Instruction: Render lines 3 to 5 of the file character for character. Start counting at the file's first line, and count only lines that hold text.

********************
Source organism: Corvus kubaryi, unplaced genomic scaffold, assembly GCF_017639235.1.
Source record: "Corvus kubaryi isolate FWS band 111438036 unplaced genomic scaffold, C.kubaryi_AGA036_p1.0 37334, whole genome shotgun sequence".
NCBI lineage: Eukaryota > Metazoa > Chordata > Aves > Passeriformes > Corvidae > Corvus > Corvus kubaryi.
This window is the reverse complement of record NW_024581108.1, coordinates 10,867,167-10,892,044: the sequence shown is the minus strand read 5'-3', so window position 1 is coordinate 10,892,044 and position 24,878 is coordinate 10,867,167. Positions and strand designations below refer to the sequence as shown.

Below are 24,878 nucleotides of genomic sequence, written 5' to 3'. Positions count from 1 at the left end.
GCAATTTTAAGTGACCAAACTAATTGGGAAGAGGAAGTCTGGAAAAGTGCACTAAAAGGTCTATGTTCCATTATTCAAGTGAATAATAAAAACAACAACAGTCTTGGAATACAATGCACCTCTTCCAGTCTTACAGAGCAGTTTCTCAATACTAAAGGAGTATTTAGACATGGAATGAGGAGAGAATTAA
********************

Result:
NCBI lineage: Eukaryota > Metazoa > Chordata > Aves > Passeriformes > Corvidae > Corvus > Corvus kubaryi.
This window is the reverse complement of record NW_024581108.1, coordinates 10,867,167-10,892,044: the sequence shown is the minus strand read 5'-3', so window position 1 is coordinate 10,892,044 and position 24,878 is coordinate 10,867,167. Positions and strand designations below refer to the sequence as shown.

Below are 24,878 nucleotides of genomic sequence, written 5' to 3'. Positions count from 1 at the left end.